In those days, a decree went out from Caesar Augustus that all the world should be taxed. The tax was in the newspapers everywhere. The foreign overlords, the Romans, were decreeing that a new tax would be paid, on the one hand, for the roads and aqueducts that the Empire was building; and on the other to pay for the occupying soldiers who kept the country under the power of the Empire. To enact the tax, the Empire decreed that everyone was to go back to their home town to be registered. The Empire had spoken. The people scurried off like rabbits to their home towns.
So it was that Joseph and Mary were on the road that Christmas night. Joe drove down the road in Joe’s rusty Ford pickup, “Joe’s Fix-it” hand painted on the door. Mary, beside him, was very pregnant. She had told Joe of an event beyond human words: an angel, a child, a savior. Joe sat behind the wheel wondering: “Tax. Registration. Baby. Mary. Where is this all leading?”
They arrived at Joe’s home town, Bethlehem. Joe’s aunt had given him a list of relatives who might take them in. Joe drove to the first address on the list. When Joe explained who he was, the young man nodded his head; Joe was his second cousin. But no, he did not really have a place for them in the house. It was a busy weekend for their family, what with the hockey tournament for the kids and he was pretty behind at work. Joe drove to the next address and rang the doorbell. An elderly couple answered the door. They nodded as Joe spoke but they seemed to be paying the most attention to the look of Joe’s worn clothes, his pregnant wife, and the sound of the old pickup idling roughly in the driveway. Finally, they just shook their heads and closed the door. They sat down in the living room and turned on the television.
Joe pulled the truck into the entry to the Bethlehem Lodge. But the doorman impatiently waved the old truck away. Joe and Mary drove to the Bethlehem Inn. Joe and Mary timidly walked through the glass doors to the front desk. The concierge said, “Listen, with people arriving for the census we’re swamped.” But then as Joe and Mary turned sadly toward the door, the concierge looked at them one more time. Then she called out: “Hey wait. We do have underground parking here. It would be out of the wind, at least. And listen, if anyone asks you what you’re doing here, you tell them that ‘Ellie says you’re okay’. They can deal with me.”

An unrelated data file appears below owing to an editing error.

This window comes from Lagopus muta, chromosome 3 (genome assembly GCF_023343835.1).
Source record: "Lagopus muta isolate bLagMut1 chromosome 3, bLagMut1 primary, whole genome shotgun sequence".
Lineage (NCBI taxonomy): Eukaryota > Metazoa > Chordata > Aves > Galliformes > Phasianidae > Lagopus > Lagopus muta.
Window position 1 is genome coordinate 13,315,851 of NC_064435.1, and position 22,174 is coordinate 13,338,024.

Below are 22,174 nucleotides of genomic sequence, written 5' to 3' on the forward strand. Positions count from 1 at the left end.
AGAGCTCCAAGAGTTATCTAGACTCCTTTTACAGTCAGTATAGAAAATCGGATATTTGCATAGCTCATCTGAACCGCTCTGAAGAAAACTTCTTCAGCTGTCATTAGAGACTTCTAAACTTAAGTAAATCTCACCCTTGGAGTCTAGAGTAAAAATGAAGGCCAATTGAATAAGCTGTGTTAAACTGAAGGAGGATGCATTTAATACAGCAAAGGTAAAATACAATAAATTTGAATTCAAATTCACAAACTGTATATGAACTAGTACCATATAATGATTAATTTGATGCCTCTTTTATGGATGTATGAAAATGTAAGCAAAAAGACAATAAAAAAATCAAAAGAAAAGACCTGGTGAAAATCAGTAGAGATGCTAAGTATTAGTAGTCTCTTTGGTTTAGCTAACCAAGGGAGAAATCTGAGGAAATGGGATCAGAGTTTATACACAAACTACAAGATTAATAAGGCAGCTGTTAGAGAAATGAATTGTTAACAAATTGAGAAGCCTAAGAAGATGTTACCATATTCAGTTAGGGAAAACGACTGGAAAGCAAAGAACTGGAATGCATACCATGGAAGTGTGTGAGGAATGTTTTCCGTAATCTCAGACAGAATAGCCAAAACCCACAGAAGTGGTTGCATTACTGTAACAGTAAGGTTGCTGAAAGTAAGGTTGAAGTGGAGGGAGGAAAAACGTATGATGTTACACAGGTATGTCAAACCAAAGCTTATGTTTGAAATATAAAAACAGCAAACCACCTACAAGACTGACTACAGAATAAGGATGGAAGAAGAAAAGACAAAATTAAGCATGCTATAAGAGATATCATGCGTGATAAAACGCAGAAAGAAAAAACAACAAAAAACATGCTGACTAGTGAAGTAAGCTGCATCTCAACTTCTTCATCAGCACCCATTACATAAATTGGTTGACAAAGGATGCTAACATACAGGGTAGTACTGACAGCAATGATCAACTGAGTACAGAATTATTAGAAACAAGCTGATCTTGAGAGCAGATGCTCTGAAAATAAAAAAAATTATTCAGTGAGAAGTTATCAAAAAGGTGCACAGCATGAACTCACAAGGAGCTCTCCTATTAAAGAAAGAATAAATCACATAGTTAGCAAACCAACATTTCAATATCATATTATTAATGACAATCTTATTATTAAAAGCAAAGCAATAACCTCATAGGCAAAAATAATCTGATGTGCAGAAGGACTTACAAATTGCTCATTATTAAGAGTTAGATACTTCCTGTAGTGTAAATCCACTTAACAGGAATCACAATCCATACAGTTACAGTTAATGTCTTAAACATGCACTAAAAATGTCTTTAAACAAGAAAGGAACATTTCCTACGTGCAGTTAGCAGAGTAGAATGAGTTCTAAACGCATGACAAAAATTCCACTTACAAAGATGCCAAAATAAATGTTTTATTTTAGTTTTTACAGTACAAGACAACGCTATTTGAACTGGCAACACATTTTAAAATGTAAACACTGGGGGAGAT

They thanked the concierge and drove the old truck into the parkade. Mary and Joe made a makeshift tent out of drop sheets and framing lumber and then settled into the little tent. And it so happened, that there that night, when the great fearsome Empire was all anyone could think about–in a makeshift tent in a parking garage beneath the Bethlehem Inn, Mary gave birth to the child.
Outside Bethlehem, there were truckers parked at the Hitching Post. As usual they gathered in the coffee shop to talk about the road and their families far away. But that night, the truckers heard something they could never explain to their friends and family. What they knew that night was that they had to find a way to Bethlehem. Somehow, they found their way. What they saw in the dark was but a makeshift tent beside an old pickup truck with Joe’s Fix It, hand painted on the door. But what they found inside the tent, was a baby.
And then something happened. They found themselves holding the child and humming old songs of faith their grandmothers had taught them as children. They felt a light coming into their hearts that warmed them, inspired them. In the middle of the dark the Hope of the Christ-child held them.
The truckers went back to their rigs that night with a new light in their eyes. They would say of that night to anyone who asked: “Something happened. We were touched by God.” And while they would certainly have their days when life was far from easy, and the road ahead less than clear; these women and men were never quite the same.
May the story of Christmas nestle into our arms this season, and send us all back to our homes and to our work-places in peace.